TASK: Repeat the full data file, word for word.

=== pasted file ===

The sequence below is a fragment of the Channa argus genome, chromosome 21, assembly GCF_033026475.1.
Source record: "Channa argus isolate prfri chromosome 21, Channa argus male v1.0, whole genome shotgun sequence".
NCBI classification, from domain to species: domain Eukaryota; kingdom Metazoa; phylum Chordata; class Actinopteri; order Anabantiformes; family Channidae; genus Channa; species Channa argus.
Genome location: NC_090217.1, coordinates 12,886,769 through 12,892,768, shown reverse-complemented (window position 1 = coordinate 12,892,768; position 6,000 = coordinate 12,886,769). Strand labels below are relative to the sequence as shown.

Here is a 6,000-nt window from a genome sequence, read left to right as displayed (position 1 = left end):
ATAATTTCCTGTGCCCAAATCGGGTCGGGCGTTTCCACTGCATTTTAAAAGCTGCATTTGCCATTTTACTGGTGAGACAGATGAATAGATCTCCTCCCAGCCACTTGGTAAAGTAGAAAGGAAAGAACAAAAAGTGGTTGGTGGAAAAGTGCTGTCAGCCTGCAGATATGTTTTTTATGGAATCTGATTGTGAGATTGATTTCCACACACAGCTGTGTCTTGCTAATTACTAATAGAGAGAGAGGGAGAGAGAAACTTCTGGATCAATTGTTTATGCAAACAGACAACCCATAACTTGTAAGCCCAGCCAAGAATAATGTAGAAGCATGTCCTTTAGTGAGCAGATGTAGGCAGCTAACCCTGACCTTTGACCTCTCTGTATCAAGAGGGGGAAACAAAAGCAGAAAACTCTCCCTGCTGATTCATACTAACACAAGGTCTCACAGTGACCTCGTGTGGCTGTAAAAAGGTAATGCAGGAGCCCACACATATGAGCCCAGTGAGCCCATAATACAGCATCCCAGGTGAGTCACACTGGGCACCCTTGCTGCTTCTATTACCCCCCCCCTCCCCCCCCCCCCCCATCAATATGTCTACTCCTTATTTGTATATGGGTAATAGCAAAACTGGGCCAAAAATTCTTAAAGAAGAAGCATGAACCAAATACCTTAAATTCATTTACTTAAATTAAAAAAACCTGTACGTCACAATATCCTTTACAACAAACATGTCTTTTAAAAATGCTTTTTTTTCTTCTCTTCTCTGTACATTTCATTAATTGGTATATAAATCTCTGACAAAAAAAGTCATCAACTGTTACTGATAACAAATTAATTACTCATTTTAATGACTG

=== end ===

The sequence below is a fragment of the Channa argus genome, chromosome 21, assembly GCF_033026475.1.
Source record: "Channa argus isolate prfri chromosome 21, Channa argus male v1.0, whole genome shotgun sequence".
NCBI classification, from domain to species: domain Eukaryota; kingdom Metazoa; phylum Chordata; class Actinopteri; order Anabantiformes; family Channidae; genus Channa; species Channa argus.
Genome location: NC_090217.1, coordinates 12,886,769 through 12,892,768, shown reverse-complemented (window position 1 = coordinate 12,892,768; position 6,000 = coordinate 12,886,769). Strand labels below are relative to the sequence as shown.

Here is a 6,000-nt window from a genome sequence, read left to right as displayed (position 1 = left end):
ATAATTTCCTGTGCCCAAATCGGGTCGGGCGTTTCCACTGCATTTTAAAAGCTGCATTTGCCATTTTACTGGTGAGACAGATGAATAGATCTCCTCCCAGCCACTTGGTAAAGTAGAAAGGAAAGAACAAAAAGTGGTTGGTGGAAAAGTGCTGTCAGCCTGCAGATATGTTTTTTATGGAATCTGATTGTGAGATTGATTTCCACACACAGCTGTGTCTTGCTAATTACTAATAGAGAGAGAGGGAGAGAGAAACTTCTGGATCAATTGTTTATGCAAACAGACAACCCATAACTTGTAAGCCCAGCCAAGAATAATGTAGAAGCATGTCCTTTAGTGAGCAGATGTAGGCAGCTAACCCTGACCTTTGACCTCTCTGTATCAAGAGGGGGAAACAAAAGCAGAAAACTCTCCCTGCTGATTCATACTAACACAAGGTCTCACAGTGACCTCGTGTGGCTGTAAAAAGGTAATGCAGGAGCCCACACATATGAGCCCAGTGAGCCCATAATACAGCATCCCAGGTGAGTCACACTGGGCACCCTTGCTGCTTCTATTACCCCCCCCCTCCCCCCCCCCCCCCATCAATATGTCTACTCCTTATTTGTATATGGGTAATAGCAAAACTGGGCCAAAAATTCTTAAAGAAGAAGCATGAACCAAATACCTTAAATTCATTTACTTAAATTAAAAAAACCTGTACGTCACAATATCCTTTACAACAAACATGTCTTTTAAAAATGCTTTTTTTTCTTCTCTTCTCTGTACATTTCATTAATTGGTATATAAATCTCTGACAAAAAAAGTCATCAACTGTTACTGATAACAAATTAATTACTCATTTTAATGACTG